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View Diary: Flight Engineer - A Dying Breed (106 comments)

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  •  I have to partially disagree. (1+ / 0-)
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    I agree in that a pilot as to understand the general operation of the systems and the overall aircraft thought of as the whole system in itself. She has to know what the malfunction is and how it impacts the operation. But the modern aircraft already do most of that work and graphically display what is working and what is not. The warning system even tells the crew what they need to do to solve a problem and each airline backs that up with tailored procedures and manuals to further ensure successfully overcoming a problem.

    Where I disagree is that the modern system is so integrated that it is impossible to understand how each subsystem works to the extent we understood them in the days before the 757. The new generation of aircraft would require a pilot to not just understand a system but the way in which the computer monitoring and control works as well as what other system might be involved. I have to acknowledge that my airline did it right by deciding to forgo in depth knowledge that had the usefulness of trivia and focus on important things. The operating limits for example became is it green, good, yellow, maybe not so, or red, bad instead of a lengthy list of numbers that you no longer have the ability to monitor anyway. Further they were able to successfully transfer that philosophy to our other fleets including old generation airplanes. We went to far in a couple cases but that got corrected.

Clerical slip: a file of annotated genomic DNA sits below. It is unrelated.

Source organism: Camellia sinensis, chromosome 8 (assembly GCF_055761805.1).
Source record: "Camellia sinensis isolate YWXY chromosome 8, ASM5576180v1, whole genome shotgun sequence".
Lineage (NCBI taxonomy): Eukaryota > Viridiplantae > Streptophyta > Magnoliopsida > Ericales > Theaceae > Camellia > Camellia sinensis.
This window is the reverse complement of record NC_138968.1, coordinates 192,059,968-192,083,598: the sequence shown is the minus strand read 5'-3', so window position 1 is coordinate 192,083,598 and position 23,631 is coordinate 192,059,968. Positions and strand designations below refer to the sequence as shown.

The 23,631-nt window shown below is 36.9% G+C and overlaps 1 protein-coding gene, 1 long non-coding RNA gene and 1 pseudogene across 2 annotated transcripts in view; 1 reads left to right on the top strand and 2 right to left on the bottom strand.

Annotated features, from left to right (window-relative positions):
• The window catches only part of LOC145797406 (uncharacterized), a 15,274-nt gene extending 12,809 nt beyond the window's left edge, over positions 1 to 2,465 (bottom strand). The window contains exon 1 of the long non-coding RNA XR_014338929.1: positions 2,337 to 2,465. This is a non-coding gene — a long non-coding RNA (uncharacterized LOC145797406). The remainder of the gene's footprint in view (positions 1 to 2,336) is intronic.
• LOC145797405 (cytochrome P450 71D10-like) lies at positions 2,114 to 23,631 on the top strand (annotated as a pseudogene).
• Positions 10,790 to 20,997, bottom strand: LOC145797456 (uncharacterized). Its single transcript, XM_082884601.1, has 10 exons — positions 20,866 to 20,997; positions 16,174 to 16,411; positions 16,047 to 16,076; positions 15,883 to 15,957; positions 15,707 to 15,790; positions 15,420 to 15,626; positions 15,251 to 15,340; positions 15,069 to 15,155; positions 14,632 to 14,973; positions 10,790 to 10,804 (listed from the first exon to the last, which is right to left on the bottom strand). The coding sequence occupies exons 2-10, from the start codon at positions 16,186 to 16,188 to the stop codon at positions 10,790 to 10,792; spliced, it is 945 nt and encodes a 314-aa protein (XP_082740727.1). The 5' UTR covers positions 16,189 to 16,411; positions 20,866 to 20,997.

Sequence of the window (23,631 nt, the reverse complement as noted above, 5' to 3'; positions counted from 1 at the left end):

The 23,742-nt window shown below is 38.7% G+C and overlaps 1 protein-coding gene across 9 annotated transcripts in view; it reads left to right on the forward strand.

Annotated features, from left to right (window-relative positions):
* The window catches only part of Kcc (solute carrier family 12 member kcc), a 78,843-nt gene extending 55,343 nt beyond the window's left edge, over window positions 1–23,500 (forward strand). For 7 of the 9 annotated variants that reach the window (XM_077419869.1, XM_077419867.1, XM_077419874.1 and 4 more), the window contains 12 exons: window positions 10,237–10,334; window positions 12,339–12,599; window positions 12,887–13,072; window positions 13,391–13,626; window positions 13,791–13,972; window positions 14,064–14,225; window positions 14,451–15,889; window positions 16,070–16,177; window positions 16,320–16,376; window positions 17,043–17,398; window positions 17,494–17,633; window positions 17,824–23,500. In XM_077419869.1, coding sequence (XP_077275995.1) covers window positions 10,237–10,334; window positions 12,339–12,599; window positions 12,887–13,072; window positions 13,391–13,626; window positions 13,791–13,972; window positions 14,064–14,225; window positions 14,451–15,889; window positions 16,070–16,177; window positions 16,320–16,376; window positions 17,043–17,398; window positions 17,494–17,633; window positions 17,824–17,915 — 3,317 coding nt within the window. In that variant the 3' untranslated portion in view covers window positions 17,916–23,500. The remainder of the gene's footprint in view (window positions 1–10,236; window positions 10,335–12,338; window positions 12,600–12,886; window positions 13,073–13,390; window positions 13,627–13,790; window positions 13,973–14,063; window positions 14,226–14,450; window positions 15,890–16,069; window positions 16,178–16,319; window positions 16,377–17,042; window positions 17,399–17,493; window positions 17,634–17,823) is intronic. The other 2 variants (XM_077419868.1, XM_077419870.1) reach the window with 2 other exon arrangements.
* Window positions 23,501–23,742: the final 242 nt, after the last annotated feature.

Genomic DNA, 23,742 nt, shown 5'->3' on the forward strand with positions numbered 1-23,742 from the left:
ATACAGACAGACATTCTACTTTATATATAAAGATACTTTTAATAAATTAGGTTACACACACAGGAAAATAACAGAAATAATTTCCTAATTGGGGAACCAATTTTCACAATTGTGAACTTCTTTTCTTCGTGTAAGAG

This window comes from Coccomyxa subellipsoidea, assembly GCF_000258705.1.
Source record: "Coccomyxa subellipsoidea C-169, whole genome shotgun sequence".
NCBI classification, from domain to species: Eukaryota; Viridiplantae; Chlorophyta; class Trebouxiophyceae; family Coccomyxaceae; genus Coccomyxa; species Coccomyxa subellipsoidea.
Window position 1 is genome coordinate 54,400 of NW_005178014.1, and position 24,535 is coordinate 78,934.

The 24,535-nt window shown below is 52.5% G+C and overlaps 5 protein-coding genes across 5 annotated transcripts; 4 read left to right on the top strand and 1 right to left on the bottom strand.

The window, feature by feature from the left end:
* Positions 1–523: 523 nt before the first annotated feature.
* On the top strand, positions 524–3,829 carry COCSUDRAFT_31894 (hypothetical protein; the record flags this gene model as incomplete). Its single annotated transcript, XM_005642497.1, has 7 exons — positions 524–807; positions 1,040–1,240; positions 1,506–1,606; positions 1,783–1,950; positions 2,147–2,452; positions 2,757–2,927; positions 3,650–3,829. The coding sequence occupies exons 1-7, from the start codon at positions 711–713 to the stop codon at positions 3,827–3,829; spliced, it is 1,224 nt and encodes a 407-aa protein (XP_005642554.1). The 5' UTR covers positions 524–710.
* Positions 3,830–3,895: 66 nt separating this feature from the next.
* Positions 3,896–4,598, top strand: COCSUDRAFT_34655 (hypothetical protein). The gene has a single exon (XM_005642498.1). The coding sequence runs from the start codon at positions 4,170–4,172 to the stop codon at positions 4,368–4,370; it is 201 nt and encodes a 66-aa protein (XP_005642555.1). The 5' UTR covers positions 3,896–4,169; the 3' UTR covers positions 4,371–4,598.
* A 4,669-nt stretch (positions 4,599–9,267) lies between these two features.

I understand that most people are still concerned for their safety. Your ATM example shows that concern but I don't think you appreciate the level of redundancy in the designs, the maintenance programs, or extensive training and competency testing that goes into an airline operation. The point I'd like to make is that the fatal single point of failure is pretty much a thing of the past. There has to be multiple failures in the people, machine, and/or operation for someone to get hurt. A look at the safety record with appreciation for the amount of flying done speaks to a system that is not flawless but one that requires lots of people to have a very bad day for anyone to get hurt.

    Time makes more converts than reason. Thomas Paine, Common Sense

    by VTCC73 on Mon Jan 21, 2013 at 12:59:47 AM PST

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